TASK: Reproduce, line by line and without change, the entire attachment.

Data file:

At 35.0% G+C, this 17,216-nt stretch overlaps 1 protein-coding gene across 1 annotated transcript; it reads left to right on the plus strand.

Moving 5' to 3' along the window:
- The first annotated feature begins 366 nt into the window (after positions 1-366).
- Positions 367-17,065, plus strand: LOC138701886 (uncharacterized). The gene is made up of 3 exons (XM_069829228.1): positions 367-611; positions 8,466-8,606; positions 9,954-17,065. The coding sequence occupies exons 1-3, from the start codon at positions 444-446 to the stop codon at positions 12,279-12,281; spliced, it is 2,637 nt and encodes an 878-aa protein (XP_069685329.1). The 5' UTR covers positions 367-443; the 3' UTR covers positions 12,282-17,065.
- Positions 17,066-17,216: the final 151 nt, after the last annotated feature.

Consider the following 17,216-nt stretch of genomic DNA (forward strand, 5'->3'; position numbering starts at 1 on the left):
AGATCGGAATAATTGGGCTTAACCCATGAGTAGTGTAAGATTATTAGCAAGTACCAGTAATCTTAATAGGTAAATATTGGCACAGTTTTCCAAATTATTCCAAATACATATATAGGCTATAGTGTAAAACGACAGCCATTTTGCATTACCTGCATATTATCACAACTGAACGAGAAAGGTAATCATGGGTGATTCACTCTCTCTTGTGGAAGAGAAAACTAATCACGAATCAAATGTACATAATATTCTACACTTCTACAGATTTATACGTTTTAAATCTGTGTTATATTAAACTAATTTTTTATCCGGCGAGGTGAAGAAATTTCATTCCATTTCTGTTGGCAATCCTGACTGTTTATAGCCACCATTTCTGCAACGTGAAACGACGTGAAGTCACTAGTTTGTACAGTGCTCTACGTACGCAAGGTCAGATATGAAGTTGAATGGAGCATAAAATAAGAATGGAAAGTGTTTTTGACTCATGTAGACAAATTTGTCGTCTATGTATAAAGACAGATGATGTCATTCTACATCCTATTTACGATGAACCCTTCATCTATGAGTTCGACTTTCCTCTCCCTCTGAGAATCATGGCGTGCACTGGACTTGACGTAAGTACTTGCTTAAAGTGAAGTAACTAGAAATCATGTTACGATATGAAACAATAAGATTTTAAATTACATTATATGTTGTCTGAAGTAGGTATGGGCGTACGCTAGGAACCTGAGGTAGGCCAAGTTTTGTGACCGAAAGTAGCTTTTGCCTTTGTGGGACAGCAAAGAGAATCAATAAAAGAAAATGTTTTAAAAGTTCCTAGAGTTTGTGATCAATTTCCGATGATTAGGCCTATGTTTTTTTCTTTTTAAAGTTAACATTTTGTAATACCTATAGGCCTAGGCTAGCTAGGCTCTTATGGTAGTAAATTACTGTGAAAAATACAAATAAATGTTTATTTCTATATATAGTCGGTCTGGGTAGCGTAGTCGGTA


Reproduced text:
At 35.0% G+C, this 17,216-nt stretch overlaps 1 protein-coding gene across 1 annotated transcript; it reads left to right on the plus strand.

Moving 5' to 3' along the window:
- The first annotated feature begins 366 nt into the window (after positions 1-366).
- Positions 367-17,065, plus strand: LOC138701886 (uncharacterized). The gene is made up of 3 exons (XM_069829228.1): positions 367-611; positions 8,466-8,606; positions 9,954-17,065. The coding sequence occupies exons 1-3, from the start codon at positions 444-446 to the stop codon at positions 12,279-12,281; spliced, it is 2,637 nt and encodes an 878-aa protein (XP_069685329.1). The 5' UTR covers positions 367-443; the 3' UTR covers positions 12,282-17,065.
- Positions 17,066-17,216: the final 151 nt, after the last annotated feature.

Consider the following 17,216-nt stretch of genomic DNA (forward strand, 5'->3'; position numbering starts at 1 on the left):
AGATCGGAATAATTGGGCTTAACCCATGAGTAGTGTAAGATTATTAGCAAGTACCAGTAATCTTAATAGGTAAATATTGGCACAGTTTTCCAAATTATTCCAAATACATATATAGGCTATAGTGTAAAACGACAGCCATTTTGCATTACCTGCATATTATCACAACTGAACGAGAAAGGTAATCATGGGTGATTCACTCTCTCTTGTGGAAGAGAAAACTAATCACGAATCAAATGTACATAATATTCTACACTTCTACAGATTTATACGTTTTAAATCTGTGTTATATTAAACTAATTTTTTATCCGGCGAGGTGAAGAAATTTCATTCCATTTCTGTTGGCAATCCTGACTGTTTATAGCCACCATTTCTGCAACGTGAAACGACGTGAAGTCACTAGTTTGTACAGTGCTCTACGTACGCAAGGTCAGATATGAAGTTGAATGGAGCATAAAATAAGAATGGAAAGTGTTTTTGACTCATGTAGACAAATTTGTCGTCTATGTATAAAGACAGATGATGTCATTCTACATCCTATTTACGATGAACCCTTCATCTATGAGTTCGACTTTCCTCTCCCTCTGAGAATCATGGCGTGCACTGGACTTGACGTAAGTACTTGCTTAAAGTGAAGTAACTAGAAATCATGTTACGATATGAAACAATAAGATTTTAAATTACATTATATGTTGTCTGAAGTAGGTATGGGCGTACGCTAGGAACCTGAGGTAGGCCAAGTTTTGTGACCGAAAGTAGCTTTTGCCTTTGTGGGACAGCAAAGAGAATCAATAAAAGAAAATGTTTTAAAAGTTCCTAGAGTTTGTGATCAATTTCCGATGATTAGGCCTATGTTTTTTTCTTTTTAAAGTTAACATTTTGTAATACCTATAGGCCTAGGCTAGCTAGGCTCTTATGGTAGTAAATTACTGTGAAAAATACAAATAAATGTTTATTTCTATATATAGTCGGTCTGGGTAGCGTAGTCGGTA